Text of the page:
According to almost every indicator available, from overall unemployment (down) to GDP (up) to the stock market (also up, after a rocky start to the year), the economy is doing well. Businesses are growing, interest rates are low, and the recent recession appears to be truly behind us. But despite a host of overall positive indicators, millennials are still struggling to find work.
These young folks are doing everything they can to shift the odds in their favor. The rest of us don't have to stand idly by watching them flail and struggle. A stagnant entry level market may be holding them back, but this problem doesn't belong to them alone; it belongs to all of us. Everybody suffers when ambitious, energetic young people flood the landscape, but are not given opportunities for gainful employment.
Hiring managers benefit by keeping an open mind
Workers in their 20s are powerful engines; they're poised to help companies grow and ready to add value to everything they touch. They may not have much life experience just yet, but they're ambitious, their attention is undivided (most them don't have families just yet), and they're eager to work. Some of them are not just willing, but genuinely excited to put in long hours and throw their youthful energy and innovative ideas into something larger than themselves. If you hold responsibility for staffing and management decisions, keep these things in mind.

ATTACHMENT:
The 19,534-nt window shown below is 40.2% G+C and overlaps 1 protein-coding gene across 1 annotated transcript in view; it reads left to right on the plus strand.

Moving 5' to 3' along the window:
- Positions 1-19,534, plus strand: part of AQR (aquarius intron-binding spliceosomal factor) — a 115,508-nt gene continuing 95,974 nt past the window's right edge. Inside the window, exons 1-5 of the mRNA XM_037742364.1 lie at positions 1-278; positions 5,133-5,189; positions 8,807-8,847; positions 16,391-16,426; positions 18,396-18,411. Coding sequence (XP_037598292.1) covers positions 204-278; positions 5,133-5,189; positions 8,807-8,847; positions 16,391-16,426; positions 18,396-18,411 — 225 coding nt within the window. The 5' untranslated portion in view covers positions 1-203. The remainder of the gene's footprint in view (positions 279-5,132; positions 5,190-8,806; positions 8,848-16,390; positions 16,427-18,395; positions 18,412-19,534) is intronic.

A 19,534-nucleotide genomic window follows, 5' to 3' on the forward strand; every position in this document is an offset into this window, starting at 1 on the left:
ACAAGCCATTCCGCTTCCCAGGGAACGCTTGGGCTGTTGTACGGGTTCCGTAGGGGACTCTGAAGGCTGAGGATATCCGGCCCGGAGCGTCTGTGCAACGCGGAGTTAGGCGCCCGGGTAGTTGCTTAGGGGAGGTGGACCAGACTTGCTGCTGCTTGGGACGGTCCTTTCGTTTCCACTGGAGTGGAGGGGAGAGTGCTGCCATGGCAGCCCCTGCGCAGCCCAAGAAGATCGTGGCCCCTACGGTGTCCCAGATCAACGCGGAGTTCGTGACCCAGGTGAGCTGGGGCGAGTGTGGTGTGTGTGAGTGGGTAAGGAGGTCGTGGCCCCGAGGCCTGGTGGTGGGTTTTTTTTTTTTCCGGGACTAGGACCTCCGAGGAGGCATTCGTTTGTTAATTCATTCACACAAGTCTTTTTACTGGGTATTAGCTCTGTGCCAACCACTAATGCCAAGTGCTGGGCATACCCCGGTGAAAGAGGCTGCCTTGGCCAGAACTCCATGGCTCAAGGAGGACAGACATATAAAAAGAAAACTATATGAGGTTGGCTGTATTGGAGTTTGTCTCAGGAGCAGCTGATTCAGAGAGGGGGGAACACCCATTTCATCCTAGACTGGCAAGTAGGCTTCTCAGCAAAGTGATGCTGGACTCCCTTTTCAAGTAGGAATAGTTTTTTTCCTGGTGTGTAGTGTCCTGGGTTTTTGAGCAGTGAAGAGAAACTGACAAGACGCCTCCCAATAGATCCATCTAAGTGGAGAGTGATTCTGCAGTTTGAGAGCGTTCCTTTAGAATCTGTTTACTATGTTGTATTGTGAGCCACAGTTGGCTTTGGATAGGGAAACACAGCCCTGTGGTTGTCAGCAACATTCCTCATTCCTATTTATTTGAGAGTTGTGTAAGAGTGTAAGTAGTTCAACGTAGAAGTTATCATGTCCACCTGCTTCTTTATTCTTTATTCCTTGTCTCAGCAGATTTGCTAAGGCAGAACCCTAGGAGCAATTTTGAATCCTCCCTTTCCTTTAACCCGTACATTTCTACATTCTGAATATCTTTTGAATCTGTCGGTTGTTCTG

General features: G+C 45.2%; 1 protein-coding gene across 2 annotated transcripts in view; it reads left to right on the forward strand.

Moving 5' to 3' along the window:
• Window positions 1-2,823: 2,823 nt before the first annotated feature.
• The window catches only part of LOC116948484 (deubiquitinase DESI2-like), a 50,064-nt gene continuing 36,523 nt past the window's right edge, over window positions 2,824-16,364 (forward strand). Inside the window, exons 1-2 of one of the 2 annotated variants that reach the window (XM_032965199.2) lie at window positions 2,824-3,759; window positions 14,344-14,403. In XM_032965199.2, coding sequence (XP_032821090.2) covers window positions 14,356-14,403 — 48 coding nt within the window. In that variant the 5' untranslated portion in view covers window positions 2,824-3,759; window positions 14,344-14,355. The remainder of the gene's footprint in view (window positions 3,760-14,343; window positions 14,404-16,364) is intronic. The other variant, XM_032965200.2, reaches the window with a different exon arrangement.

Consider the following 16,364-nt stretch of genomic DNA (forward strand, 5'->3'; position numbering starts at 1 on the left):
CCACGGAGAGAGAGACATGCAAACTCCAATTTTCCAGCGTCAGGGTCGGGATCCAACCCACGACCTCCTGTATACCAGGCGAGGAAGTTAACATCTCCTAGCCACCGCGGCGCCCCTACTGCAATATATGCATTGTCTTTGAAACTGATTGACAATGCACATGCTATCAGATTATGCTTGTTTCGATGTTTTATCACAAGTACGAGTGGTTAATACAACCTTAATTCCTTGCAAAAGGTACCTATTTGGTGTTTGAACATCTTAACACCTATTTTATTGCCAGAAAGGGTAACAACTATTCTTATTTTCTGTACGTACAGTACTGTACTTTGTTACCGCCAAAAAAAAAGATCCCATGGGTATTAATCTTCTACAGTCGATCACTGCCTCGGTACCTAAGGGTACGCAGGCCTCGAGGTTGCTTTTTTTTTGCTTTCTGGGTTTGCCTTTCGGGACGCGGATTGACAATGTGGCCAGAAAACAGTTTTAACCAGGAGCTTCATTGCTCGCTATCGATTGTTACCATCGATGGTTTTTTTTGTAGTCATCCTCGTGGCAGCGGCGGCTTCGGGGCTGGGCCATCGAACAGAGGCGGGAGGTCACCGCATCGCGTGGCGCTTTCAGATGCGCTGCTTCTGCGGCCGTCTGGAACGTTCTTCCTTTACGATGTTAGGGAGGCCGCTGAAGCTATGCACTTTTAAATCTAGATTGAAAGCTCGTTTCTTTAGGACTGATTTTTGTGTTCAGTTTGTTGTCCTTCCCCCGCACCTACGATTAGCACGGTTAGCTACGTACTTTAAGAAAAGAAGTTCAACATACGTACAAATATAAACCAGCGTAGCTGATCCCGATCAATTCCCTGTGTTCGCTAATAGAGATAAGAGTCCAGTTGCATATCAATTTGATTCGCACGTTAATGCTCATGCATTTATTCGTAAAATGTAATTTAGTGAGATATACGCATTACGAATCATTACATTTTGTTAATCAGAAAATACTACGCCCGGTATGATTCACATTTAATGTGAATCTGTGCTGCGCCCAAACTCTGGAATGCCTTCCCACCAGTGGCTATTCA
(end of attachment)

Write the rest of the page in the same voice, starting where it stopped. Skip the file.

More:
For millennials who can use a little outside help
If you're a millennial searching for work and, despite your best efforts, you're not getting anywhere, find some outside support. You don't have to travel this difficult road alone. Look around for a mentor who can help you get into the workplace. Ask older, established professionals in your network to take a look at your resume and provide you with some interview tips. Ask these people to introduce you to others in their professional network. When you find an open position you'd like to pursue, ask directly for references and testimonials that can help close the deal.
Teamwork makes the dream work
Look around your current workplace and identify millennial coworkers. Are they misinterpreting signals, falling behind, or missing opportunities to build thriving careers? When you see this, help them. Pull them aside and encourage them to share more ideas in meetings. Compliment them on work well done. And if you see specific talent or potential in them that they don't see, point it out. What goes around comes around.
For more on how to use your workplace skills and experience to benefit those around you — not just yourself — turn to the guidelines and career building tips available on MyPerfectResume.